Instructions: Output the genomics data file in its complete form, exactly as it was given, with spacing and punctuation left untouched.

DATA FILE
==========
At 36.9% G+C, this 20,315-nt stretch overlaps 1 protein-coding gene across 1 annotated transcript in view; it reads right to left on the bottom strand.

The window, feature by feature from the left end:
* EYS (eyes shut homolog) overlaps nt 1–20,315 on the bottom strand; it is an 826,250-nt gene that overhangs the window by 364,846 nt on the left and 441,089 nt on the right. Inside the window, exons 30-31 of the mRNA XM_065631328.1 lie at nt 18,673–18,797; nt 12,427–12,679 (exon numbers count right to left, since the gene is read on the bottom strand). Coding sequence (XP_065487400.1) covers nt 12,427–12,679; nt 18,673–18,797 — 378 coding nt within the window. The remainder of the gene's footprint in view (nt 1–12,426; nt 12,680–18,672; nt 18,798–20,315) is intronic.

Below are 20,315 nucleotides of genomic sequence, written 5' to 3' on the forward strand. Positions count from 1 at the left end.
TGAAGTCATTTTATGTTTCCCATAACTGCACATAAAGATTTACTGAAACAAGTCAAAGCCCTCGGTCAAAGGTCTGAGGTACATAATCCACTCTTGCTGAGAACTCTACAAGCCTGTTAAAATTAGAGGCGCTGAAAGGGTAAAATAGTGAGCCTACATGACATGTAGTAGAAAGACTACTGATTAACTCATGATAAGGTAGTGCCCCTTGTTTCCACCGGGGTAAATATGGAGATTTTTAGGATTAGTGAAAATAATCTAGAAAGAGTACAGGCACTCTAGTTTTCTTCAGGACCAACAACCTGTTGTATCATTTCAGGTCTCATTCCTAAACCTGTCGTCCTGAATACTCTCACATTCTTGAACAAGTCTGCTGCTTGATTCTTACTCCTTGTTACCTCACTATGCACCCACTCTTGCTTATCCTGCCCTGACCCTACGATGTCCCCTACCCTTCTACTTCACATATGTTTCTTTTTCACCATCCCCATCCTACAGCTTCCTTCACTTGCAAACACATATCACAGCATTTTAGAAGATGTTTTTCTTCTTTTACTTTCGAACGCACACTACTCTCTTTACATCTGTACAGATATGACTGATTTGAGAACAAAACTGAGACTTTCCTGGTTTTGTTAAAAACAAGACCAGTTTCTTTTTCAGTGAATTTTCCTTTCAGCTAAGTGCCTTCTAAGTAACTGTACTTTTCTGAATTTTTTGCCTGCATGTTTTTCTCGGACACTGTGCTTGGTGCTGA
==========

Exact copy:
At 36.9% G+C, this 20,315-nt stretch overlaps 1 protein-coding gene across 1 annotated transcript in view; it reads right to left on the bottom strand.

The window, feature by feature from the left end:
* EYS (eyes shut homolog) overlaps nt 1–20,315 on the bottom strand; it is an 826,250-nt gene that overhangs the window by 364,846 nt on the left and 441,089 nt on the right. Inside the window, exons 30-31 of the mRNA XM_065631328.1 lie at nt 18,673–18,797; nt 12,427–12,679 (exon numbers count right to left, since the gene is read on the bottom strand). Coding sequence (XP_065487400.1) covers nt 12,427–12,679; nt 18,673–18,797 — 378 coding nt within the window. The remainder of the gene's footprint in view (nt 1–12,426; nt 12,680–18,672; nt 18,798–20,315) is intronic.

Below are 20,315 nucleotides of genomic sequence, written 5' to 3' on the forward strand. Positions count from 1 at the left end.
TGAAGTCATTTTATGTTTCCCATAACTGCACATAAAGATTTACTGAAACAAGTCAAAGCCCTCGGTCAAAGGTCTGAGGTACATAATCCACTCTTGCTGAGAACTCTACAAGCCTGTTAAAATTAGAGGCGCTGAAAGGGTAAAATAGTGAGCCTACATGACATGTAGTAGAAAGACTACTGATTAACTCATGATAAGGTAGTGCCCCTTGTTTCCACCGGGGTAAATATGGAGATTTTTAGGATTAGTGAAAATAATCTAGAAAGAGTACAGGCACTCTAGTTTTCTTCAGGACCAACAACCTGTTGTATCATTTCAGGTCTCATTCCTAAACCTGTCGTCCTGAATACTCTCACATTCTTGAACAAGTCTGCTGCTTGATTCTTACTCCTTGTTACCTCACTATGCACCCACTCTTGCTTATCCTGCCCTGACCCTACGATGTCCCCTACCCTTCTACTTCACATATGTTTCTTTTTCACCATCCCCATCCTACAGCTTCCTTCACTTGCAAACACATATCACAGCATTTTAGAAGATGTTTTTCTTCTTTTACTTTCGAACGCACACTACTCTCTTTACATCTGTACAGATATGACTGATTTGAGAACAAAACTGAGACTTTCCTGGTTTTGTTAAAAACAAGACCAGTTTCTTTTTCAGTGAATTTTCCTTTCAGCTAAGTGCCTTCTAAGTAACTGTACTTTTCTGAATTTTTTGCCTGCATGTTTTTCTCGGACACTGTGCTTGGTGCTGA